Having a main goal, or set of goals, can keep the creative process on track, and help your agency understand the reasons behind the rebrand.
“There needs to be a business roadmap that’s driving some of your decisions. So for us, we were launching in Target – and we didn’t even have the final packaging, we sold them on a vision for the future. So when we went to the creative agency it was like, we’re launching in Target, we’re speaking to their customer and we’re introducing more products. We went in with a very clear brief of launching in one of America’s most-loved retailers, with a new system of products and wanting to sharpen our positioning, elevate the branding and introduce a new disruptive proposition. That gave the team a clear world, and some clear tools, to operate with.
7. BUILD THE RELATIONSHIP
The rebrand journey can be long, and there’s bound to be difficult moments. Developing a close relationship is key to handling the ups and downs
“The journey’s not always perfect - you have to keep digging and working, and it always takes longer than planned. You need a team that really believes in what you’re doing, and will be there as if they’re full-time on your team. That’s crucial to handle the late nights, the back and forths and the last-minute edits. Your agency is your champion and you need to build great rapport with the lead designer, the agency founder, your strategist, and anyone that plays a unique role like your account manager and production manager. It takes a full village, and getting one on one time with each person is what I value.”
8. SHAPE YOUR FEEDBACK
There’s an art to sharing thoughts and opinions on creative work in a way that catalyses your agency, rather than holding them back.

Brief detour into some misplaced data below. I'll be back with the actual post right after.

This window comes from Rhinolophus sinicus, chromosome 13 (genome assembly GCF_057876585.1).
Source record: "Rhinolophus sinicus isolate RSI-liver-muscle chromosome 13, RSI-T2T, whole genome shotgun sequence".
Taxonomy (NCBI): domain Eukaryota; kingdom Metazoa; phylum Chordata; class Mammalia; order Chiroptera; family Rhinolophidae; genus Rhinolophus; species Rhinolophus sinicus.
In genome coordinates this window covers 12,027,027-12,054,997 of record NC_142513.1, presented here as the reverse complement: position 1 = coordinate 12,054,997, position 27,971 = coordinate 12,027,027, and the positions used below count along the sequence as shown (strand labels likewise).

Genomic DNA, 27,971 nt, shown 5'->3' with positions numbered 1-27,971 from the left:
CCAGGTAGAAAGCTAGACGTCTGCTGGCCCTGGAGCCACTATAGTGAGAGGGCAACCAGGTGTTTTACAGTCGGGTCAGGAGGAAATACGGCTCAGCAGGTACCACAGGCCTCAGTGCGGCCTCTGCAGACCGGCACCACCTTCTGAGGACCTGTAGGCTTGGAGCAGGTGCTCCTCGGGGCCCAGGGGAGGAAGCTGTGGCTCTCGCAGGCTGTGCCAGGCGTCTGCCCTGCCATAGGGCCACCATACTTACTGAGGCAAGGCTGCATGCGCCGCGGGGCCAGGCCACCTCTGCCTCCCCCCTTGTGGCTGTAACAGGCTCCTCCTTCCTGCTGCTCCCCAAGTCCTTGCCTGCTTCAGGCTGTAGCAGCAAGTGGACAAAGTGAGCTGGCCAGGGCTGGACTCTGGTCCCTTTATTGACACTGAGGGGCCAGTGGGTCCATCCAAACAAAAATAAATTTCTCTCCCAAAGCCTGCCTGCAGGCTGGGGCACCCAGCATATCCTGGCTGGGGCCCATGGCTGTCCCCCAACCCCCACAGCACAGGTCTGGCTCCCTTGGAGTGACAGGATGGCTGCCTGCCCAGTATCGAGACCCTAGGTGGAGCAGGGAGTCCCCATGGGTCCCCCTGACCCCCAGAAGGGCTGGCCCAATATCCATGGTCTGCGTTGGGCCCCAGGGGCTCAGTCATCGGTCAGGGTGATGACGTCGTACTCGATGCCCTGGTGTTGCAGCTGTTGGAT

“My agency job was brand and comms strategist, so I was briefing art directors and copywriters and I know how to talk through the process and share feedback. That’s a big thing founders struggle with, because they hold on so closely to what they want something to be that they struggle to provide feedback that enables creatives to do what they do best. A really important tip is to show creative elements that you gravitate towards, and ideas and fundamental truths that you like.”
“The challenge is how you take the essence of the brand your creative agency has built and get more scrappy, lean in on that, and play with those foundational elements.”
9. GET READY FOR WHAT COMES NEXT
After the fanfare of announcing a rebrand comes the hard work of implementing it, which means taking the agency’s work and running with it
“When an agency hands over a brand, you’ve invested a tonne of time, money and resource to create something special. How do you put that into action? That’s on the client. It requires more capital, swift execution and honestly that’s where I think brands struggle. If you don’t have marketing dollars to support the brand and invest in initiatives, it’s hard. The idea of oral wellness opens the door, but if I don’t convince people that the product is good, it’s just a beautiful brand sitting on a shelf. It’s about how you continue to push, create, ideate and unlock insights of why your brand deserves to exist, and why your customers love you. You need to lean into things, and understand how you get super resourceful with your marketing - especially if you’re a startup with smaller budgets. The challenge is how you take the essence of the brand your creative agency has built and get more scrappy, lean in on that, and play with those foundational elements.”